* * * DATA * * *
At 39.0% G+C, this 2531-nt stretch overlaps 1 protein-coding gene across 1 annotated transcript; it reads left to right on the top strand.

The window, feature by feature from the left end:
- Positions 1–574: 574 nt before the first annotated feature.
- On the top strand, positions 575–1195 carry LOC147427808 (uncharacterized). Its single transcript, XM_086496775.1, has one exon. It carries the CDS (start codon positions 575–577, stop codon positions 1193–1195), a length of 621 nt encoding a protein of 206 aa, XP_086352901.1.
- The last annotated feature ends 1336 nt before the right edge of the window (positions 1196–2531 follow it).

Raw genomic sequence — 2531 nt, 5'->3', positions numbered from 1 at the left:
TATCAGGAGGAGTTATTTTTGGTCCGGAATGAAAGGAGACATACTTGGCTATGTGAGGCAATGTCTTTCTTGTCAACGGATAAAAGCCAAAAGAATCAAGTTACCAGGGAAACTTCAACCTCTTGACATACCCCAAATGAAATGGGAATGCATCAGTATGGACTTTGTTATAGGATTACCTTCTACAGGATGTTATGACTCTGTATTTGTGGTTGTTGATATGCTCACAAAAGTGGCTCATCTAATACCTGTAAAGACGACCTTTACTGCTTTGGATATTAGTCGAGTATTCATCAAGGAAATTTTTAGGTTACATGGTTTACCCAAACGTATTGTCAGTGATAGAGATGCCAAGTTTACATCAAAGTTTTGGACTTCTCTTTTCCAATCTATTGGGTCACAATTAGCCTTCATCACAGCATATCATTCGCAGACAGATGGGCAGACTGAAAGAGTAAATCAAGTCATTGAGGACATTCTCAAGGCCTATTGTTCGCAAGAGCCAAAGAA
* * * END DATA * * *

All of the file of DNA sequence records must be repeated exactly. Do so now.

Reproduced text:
At 39.0% G+C, this 2531-nt stretch overlaps 1 protein-coding gene across 1 annotated transcript; it reads left to right on the top strand.

The window, feature by feature from the left end:
- Positions 1–574: 574 nt before the first annotated feature.
- On the top strand, positions 575–1195 carry LOC147427808 (uncharacterized). Its single transcript, XM_086496775.1, has one exon. It carries the CDS (start codon positions 575–577, stop codon positions 1193–1195), a length of 621 nt encoding a protein of 206 aa, XP_086352901.1.
- The last annotated feature ends 1336 nt before the right edge of the window (positions 1196–2531 follow it).

Raw genomic sequence — 2531 nt, 5'->3', positions numbered from 1 at the left:
TATCAGGAGGAGTTATTTTTGGTCCGGAATGAAAGGAGACATACTTGGCTATGTGAGGCAATGTCTTTCTTGTCAACGGATAAAAGCCAAAAGAATCAAGTTACCAGGGAAACTTCAACCTCTTGACATACCCCAAATGAAATGGGAATGCATCAGTATGGACTTTGTTATAGGATTACCTTCTACAGGATGTTATGACTCTGTATTTGTGGTTGTTGATATGCTCACAAAAGTGGCTCATCTAATACCTGTAAAGACGACCTTTACTGCTTTGGATATTAGTCGAGTATTCATCAAGGAAATTTTTAGGTTACATGGTTTACCCAAACGTATTGTCAGTGATAGAGATGCCAAGTTTACATCAAAGTTTTGGACTTCTCTTTTCCAATCTATTGGGTCACAATTAGCCTTCATCACAGCATATCATTCGCAGACAGATGGGCAGACTGAAAGAGTAAATCAAGTCATTGAGGACATTCTCAAGGCCTATTGTTCGCAAGAGCCAAAGAA